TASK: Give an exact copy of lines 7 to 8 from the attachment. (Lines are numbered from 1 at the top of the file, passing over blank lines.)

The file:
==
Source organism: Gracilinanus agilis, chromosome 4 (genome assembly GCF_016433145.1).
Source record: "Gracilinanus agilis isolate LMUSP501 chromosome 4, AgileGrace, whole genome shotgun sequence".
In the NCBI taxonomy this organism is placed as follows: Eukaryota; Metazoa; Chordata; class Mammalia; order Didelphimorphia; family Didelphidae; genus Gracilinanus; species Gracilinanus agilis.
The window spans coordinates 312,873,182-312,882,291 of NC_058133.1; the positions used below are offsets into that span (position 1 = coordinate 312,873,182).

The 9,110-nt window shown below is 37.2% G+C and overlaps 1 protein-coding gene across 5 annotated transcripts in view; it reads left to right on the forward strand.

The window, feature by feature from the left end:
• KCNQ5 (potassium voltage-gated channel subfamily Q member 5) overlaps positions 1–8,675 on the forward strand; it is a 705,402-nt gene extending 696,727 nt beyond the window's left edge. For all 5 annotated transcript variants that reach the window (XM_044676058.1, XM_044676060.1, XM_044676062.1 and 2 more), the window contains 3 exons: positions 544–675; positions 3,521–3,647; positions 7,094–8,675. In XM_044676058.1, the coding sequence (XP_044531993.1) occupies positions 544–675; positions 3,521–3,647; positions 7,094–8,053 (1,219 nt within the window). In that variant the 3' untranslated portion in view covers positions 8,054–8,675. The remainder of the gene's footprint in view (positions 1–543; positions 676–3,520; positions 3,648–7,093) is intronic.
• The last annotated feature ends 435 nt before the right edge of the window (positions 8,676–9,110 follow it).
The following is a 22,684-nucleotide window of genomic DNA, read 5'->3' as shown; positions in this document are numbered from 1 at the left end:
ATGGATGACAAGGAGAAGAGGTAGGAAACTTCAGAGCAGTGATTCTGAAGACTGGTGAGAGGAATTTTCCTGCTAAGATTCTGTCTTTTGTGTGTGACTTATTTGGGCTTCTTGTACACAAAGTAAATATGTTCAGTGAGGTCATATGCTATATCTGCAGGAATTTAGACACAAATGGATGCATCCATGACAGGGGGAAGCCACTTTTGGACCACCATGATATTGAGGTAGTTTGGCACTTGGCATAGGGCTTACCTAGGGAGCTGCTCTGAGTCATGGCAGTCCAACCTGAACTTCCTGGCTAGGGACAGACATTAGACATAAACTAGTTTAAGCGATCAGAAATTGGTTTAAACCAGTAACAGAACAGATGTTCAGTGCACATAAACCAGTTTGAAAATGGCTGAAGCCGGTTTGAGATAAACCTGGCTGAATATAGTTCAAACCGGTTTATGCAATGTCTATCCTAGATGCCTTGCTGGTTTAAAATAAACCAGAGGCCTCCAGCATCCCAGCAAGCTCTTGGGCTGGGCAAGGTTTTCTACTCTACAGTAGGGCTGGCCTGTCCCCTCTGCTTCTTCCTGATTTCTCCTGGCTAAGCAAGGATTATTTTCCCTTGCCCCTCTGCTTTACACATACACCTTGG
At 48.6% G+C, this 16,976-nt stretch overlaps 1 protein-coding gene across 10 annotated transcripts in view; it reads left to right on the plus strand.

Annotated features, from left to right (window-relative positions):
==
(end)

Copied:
• KCNQ5 (potassium voltage-gated channel subfamily Q member 5) overlaps positions 1–8,675 on the forward strand; it is a 705,402-nt gene extending 696,727 nt beyond the window's left edge. For all 5 annotated transcript variants that reach the window (XM_044676058.1, XM_044676060.1, XM_044676062.1 and 2 more), the window contains 3 exons: positions 544–675; positions 3,521–3,647; positions 7,094–8,675. In XM_044676058.1, the coding sequence (XP_044531993.1) occupies positions 544–675; positions 3,521–3,647; positions 7,094–8,053 (1,219 nt within the window). In that variant the 3' untranslated portion in view covers positions 8,054–8,675. The remainder of the gene's footprint in view (positions 1–543; positions 676–3,520; positions 3,648–7,093) is intronic.
• The last annotated feature ends 435 nt before the right edge of the window (positions 8,676–9,110 follow it).